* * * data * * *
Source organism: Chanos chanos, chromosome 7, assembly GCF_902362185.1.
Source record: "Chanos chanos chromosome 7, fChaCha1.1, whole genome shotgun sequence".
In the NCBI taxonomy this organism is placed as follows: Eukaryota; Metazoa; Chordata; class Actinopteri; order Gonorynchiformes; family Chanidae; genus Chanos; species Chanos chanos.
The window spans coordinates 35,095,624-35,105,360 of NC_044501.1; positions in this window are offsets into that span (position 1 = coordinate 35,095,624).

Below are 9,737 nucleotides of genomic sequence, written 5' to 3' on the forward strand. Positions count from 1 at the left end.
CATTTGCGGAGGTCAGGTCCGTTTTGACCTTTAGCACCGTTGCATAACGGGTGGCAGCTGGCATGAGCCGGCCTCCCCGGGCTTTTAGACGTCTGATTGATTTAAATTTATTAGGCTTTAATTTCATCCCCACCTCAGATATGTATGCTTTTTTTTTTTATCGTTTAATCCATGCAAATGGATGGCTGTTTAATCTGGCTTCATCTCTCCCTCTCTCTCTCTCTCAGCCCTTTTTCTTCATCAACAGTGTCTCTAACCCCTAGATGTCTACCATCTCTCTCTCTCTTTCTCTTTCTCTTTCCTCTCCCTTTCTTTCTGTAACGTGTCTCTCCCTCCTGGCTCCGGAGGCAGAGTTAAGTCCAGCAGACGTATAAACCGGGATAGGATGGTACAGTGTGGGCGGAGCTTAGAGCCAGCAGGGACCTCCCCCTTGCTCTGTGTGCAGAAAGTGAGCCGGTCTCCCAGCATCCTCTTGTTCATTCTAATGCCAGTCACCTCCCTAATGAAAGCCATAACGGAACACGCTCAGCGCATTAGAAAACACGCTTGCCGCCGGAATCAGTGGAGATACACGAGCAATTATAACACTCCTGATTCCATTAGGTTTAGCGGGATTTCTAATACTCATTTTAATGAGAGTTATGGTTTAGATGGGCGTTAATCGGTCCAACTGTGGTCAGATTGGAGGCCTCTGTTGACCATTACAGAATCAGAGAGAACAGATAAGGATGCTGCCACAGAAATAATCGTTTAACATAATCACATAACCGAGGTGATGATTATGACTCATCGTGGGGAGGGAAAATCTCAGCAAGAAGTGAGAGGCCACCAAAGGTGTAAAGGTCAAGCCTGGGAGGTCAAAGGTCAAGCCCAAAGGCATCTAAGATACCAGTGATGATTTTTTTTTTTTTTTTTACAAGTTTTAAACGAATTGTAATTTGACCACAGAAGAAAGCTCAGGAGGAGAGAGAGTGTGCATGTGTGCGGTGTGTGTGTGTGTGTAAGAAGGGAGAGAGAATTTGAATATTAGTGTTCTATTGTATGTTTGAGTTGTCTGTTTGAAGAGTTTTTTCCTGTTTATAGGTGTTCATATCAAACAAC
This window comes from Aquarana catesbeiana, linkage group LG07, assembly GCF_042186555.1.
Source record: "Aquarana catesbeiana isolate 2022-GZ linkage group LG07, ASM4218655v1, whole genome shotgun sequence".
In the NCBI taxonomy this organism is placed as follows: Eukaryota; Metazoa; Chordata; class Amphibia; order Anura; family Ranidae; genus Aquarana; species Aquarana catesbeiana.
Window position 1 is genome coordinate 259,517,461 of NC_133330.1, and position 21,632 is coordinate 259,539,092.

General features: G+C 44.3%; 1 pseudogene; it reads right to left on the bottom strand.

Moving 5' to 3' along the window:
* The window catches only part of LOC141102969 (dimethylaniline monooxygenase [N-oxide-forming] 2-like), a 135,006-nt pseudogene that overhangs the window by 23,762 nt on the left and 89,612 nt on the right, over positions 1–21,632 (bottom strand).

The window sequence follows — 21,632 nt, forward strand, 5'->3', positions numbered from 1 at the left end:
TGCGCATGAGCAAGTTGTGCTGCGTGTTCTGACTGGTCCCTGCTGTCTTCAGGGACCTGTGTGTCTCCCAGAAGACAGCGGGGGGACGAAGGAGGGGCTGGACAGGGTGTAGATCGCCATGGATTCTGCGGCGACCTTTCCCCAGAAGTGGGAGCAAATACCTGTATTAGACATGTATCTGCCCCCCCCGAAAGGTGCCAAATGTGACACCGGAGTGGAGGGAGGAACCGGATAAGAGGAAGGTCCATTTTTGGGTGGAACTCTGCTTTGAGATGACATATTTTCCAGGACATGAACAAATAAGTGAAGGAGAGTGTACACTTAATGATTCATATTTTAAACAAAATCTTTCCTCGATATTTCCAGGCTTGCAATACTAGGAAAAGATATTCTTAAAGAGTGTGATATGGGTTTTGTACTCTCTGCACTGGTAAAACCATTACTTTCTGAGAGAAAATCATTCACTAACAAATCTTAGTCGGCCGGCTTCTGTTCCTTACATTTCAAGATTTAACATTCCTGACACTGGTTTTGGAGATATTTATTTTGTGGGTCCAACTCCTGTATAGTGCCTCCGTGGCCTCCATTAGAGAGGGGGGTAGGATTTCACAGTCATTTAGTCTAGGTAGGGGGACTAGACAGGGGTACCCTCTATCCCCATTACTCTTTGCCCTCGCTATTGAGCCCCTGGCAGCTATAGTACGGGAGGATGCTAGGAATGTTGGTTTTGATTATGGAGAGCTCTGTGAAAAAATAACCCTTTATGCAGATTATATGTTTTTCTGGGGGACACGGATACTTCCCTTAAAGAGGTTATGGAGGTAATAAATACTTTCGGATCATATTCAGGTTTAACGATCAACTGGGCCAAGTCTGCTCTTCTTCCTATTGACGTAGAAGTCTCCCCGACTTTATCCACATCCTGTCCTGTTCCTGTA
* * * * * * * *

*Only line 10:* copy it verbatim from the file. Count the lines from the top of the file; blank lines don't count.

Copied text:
Window position 1 is genome coordinate 259,517,461 of NC_133330.1, and position 21,632 is coordinate 259,539,092.